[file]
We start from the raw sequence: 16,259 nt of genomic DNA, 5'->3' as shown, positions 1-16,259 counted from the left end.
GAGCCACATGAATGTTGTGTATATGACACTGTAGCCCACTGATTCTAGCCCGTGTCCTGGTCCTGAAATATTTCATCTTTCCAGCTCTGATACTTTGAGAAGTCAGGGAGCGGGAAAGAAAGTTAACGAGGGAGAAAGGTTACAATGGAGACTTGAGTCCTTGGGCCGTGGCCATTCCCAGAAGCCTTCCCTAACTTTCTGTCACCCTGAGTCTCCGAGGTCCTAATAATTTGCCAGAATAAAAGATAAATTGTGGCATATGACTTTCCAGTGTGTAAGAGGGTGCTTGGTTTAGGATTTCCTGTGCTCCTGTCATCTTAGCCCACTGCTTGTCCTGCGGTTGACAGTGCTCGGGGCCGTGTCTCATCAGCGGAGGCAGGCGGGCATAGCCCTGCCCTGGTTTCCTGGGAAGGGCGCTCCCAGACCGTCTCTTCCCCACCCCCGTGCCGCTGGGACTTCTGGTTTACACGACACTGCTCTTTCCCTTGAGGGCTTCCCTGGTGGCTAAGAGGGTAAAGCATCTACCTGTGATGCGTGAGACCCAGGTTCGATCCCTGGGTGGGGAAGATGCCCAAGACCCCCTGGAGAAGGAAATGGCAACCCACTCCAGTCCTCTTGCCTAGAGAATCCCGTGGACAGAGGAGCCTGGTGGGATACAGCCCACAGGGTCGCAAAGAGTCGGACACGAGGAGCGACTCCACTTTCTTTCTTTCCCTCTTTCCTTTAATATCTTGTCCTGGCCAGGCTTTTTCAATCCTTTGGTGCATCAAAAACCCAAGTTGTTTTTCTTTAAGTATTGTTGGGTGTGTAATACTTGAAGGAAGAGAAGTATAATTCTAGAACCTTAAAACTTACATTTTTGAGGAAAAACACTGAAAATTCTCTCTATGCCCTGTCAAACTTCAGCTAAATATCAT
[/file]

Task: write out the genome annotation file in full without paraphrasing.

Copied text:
We start from the raw sequence: 16,259 nt of genomic DNA, 5'->3' as shown, positions 1-16,259 counted from the left end.
GAGCCACATGAATGTTGTGTATATGACACTGTAGCCCACTGATTCTAGCCCGTGTCCTGGTCCTGAAATATTTCATCTTTCCAGCTCTGATACTTTGAGAAGTCAGGGAGCGGGAAAGAAAGTTAACGAGGGAGAAAGGTTACAATGGAGACTTGAGTCCTTGGGCCGTGGCCATTCCCAGAAGCCTTCCCTAACTTTCTGTCACCCTGAGTCTCCGAGGTCCTAATAATTTGCCAGAATAAAAGATAAATTGTGGCATATGACTTTCCAGTGTGTAAGAGGGTGCTTGGTTTAGGATTTCCTGTGCTCCTGTCATCTTAGCCCACTGCTTGTCCTGCGGTTGACAGTGCTCGGGGCCGTGTCTCATCAGCGGAGGCAGGCGGGCATAGCCCTGCCCTGGTTTCCTGGGAAGGGCGCTCCCAGACCGTCTCTTCCCCACCCCCGTGCCGCTGGGACTTCTGGTTTACACGACACTGCTCTTTCCCTTGAGGGCTTCCCTGGTGGCTAAGAGGGTAAAGCATCTACCTGTGATGCGTGAGACCCAGGTTCGATCCCTGGGTGGGGAAGATGCCCAAGACCCCCTGGAGAAGGAAATGGCAACCCACTCCAGTCCTCTTGCCTAGAGAATCCCGTGGACAGAGGAGCCTGGTGGGATACAGCCCACAGGGTCGCAAAGAGTCGGACACGAGGAGCGACTCCACTTTCTTTCTTTCCCTCTTTCCTTTAATATCTTGTCCTGGCCAGGCTTTTTCAATCCTTTGGTGCATCAAAAACCCAAGTTGTTTTTCTTTAAGTATTGTTGGGTGTGTAATACTTGAAGGAAGAGAAGTATAATTCTAGAACCTTAAAACTTACATTTTTGAGGAAAAACACTGAAAATTCTCTCTATGCCCTGTCAAACTTCAGCTAAATATCAT